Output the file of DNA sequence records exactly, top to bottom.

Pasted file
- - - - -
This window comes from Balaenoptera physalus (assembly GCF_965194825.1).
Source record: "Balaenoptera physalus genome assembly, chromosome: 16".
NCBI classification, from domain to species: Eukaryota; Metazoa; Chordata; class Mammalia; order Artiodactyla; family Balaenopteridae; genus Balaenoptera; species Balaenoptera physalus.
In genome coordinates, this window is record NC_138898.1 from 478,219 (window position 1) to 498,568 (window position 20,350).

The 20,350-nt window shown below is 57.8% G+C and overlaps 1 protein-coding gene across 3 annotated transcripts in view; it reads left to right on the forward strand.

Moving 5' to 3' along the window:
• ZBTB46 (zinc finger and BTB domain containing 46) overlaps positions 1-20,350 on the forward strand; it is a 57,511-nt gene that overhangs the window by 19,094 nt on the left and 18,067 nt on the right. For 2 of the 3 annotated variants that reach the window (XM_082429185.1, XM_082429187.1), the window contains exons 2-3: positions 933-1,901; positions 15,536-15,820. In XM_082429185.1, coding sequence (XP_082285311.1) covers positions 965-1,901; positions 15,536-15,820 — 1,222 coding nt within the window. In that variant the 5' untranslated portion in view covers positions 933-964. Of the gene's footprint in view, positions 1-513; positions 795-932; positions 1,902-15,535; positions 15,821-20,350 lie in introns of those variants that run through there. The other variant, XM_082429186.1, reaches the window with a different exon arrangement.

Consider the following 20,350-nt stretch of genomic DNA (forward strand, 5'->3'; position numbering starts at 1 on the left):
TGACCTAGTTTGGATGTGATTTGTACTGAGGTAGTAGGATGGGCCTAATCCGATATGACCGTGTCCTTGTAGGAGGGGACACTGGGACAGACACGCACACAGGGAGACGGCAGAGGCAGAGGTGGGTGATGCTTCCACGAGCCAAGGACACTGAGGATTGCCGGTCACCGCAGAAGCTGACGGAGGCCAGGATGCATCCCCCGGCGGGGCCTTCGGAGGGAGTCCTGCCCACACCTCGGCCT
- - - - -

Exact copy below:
This window comes from Balaenoptera physalus (assembly GCF_965194825.1).
Source record: "Balaenoptera physalus genome assembly, chromosome: 16".
NCBI classification, from domain to species: Eukaryota; Metazoa; Chordata; class Mammalia; order Artiodactyla; family Balaenopteridae; genus Balaenoptera; species Balaenoptera physalus.
In genome coordinates, this window is record NC_138898.1 from 478,219 (window position 1) to 498,568 (window position 20,350).

The 20,350-nt window shown below is 57.8% G+C and overlaps 1 protein-coding gene across 3 annotated transcripts in view; it reads left to right on the forward strand.

Moving 5' to 3' along the window:
• ZBTB46 (zinc finger and BTB domain containing 46) overlaps positions 1-20,350 on the forward strand; it is a 57,511-nt gene that overhangs the window by 19,094 nt on the left and 18,067 nt on the right. For 2 of the 3 annotated variants that reach the window (XM_082429185.1, XM_082429187.1), the window contains exons 2-3: positions 933-1,901; positions 15,536-15,820. In XM_082429185.1, coding sequence (XP_082285311.1) covers positions 965-1,901; positions 15,536-15,820 — 1,222 coding nt within the window. In that variant the 5' untranslated portion in view covers positions 933-964. Of the gene's footprint in view, positions 1-513; positions 795-932; positions 1,902-15,535; positions 15,821-20,350 lie in introns of those variants that run through there. The other variant, XM_082429186.1, reaches the window with a different exon arrangement.

Consider the following 20,350-nt stretch of genomic DNA (forward strand, 5'->3'; position numbering starts at 1 on the left):
TGACCTAGTTTGGATGTGATTTGTACTGAGGTAGTAGGATGGGCCTAATCCGATATGACCGTGTCCTTGTAGGAGGGGACACTGGGACAGACACGCACACAGGGAGACGGCAGAGGCAGAGGTGGGTGATGCTTCCACGAGCCAAGGACACTGAGGATTGCCGGTCACCGCAGAAGCTGACGGAGGCCAGGATGCATCCCCCGGCGGGGCCTTCGGAGGGAGTCCTGCCCACACCTCGGCCT